“Should you leave here today without acknowledging Jesus, do not say you haven’t been warned that you will not survive your hundredth birthday and that you will suffer needlessly for eternity.”
I'm going to post a clip from Rise of the Guardians. If you don't know why, don't worry, I'll soon explain it all to you.
The point can be safely summed up in the part where the kid, Jamie, says to Pitch, "I believe in you. I'm just not afraid of you," a statement that sure as hell applies to the monstrosity in the LB-verse. Because again, the kids see and talk with TurboJesus and Zod on a daily basis. The idea that they would question the existence of either, makes no sense. We can argue about all the fallacies in C.S. Lewis's Liar-Lunatic-Lord Trilemma, but in the MK, not believing in God would, to borrow from Lewis, make about as much sense as saying, "I am a poached egg."
The only way any of this would work would be if everyone in the MK was massive psychotic, unable to receive accurate input from their senses and...dang it, you know there really is no avoiding all the Lovecraftian parallels. I'll just assume that what has happened is the Elder Gods have shown up, devoured most of humanity, and caused the survivors to snap from the insanity of it all. The Elder Gods are taking their sweet time with devouring everyone else, because they like to play and toy with their food, and if they do polish us all off, then the fun's over. But the Tribbles can't handle knowing that they are only puny beings, playthings for monstrous horrors to devour whenever they get bored, so they dive into insanity to cope with the horror of it all, create an alternate reality where Godthulhu really does love them; it's just those other people He can't stand. He'll totally spare us if we praise Him in the proper manner.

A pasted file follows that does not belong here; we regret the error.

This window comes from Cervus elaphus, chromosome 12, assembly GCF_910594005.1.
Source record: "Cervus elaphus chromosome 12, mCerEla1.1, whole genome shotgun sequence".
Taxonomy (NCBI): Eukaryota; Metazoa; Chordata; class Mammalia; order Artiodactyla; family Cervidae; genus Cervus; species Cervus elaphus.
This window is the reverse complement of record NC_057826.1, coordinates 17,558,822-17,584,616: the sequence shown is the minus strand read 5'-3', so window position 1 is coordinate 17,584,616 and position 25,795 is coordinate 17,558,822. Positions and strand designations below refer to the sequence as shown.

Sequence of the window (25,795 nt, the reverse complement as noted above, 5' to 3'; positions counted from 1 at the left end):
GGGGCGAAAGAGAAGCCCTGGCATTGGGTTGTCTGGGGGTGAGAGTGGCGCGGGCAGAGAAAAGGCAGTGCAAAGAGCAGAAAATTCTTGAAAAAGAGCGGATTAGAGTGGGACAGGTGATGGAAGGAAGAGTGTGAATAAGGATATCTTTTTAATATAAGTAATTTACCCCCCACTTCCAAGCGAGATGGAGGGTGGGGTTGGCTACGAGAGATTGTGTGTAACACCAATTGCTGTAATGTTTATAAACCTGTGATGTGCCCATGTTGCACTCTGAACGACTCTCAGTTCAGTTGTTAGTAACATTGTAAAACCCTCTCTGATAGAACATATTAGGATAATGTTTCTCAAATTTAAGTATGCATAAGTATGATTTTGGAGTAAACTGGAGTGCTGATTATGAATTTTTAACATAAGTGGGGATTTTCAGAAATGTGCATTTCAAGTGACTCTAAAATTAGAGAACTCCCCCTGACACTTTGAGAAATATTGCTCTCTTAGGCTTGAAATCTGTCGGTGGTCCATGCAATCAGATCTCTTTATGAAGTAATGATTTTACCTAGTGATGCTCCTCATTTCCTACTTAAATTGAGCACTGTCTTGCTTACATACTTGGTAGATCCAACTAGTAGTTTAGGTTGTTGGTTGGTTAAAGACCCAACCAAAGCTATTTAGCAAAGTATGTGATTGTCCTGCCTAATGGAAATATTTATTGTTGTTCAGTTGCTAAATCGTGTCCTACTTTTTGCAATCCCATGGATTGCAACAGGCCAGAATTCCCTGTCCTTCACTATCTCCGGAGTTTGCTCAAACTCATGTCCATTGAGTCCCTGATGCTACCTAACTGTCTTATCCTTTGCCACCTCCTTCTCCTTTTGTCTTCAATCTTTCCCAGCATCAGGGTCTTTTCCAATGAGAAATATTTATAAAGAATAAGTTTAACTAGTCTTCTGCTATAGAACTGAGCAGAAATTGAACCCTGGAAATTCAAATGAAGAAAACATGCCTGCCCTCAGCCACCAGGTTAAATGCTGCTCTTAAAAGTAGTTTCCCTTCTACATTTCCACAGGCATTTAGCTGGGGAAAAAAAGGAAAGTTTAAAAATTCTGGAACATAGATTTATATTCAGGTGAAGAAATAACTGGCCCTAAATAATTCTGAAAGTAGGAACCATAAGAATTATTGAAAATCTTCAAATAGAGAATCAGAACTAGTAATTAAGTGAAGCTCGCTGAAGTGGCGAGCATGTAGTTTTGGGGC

[OT Fangirling] Still love how in Rise of the Guardians, the key to defeating Pitch turned out to be, turning him into a joke. Jack rallies the kids to stand up and fight him, by hitting Pitch with snowballs, while he's in the middle of his standard "You've lost" villain lecture. Sometimes when dealing with bullies or hate groups, that's the best approach: make them into goddanged jokes. Of course, you should keep pushing back at them, but sometimes, the best approach is to make them laughable, make them into such ridiculous baboons no one can take them seriously. Another good example of this phenomenon: when Superman took on the KKK. Always considered that to be such a cool story about how the Superman radio show managed to cause real damage to the KKK.
I suppose I should stop drawing strength and taking morals from animated movies and superheroes, but I don't think I ever will. Take your strength and comfort where you find it, even if it comes from a humanoid alien in the funny books battling evil in an outfit his adopted mother sewed for him.
Or to borrow from Neil Gaiman's paraphrase of G.K. Chesterton: Fairy tales are more than true — not because they tell us dragons exist, but because they tell us dragons can be beaten. [/OT]
We cut back to Raymie. I admit it, I did spend some time, trying to twist his passage into something perverted, because that's how I roll, but for once, I have to admit it feels like something of a reach, even for me.
He's just sitting at the funeral, admiring Cam-Cam's boldness and passion (interpret that how you will), and decides to put his arm around Kenny.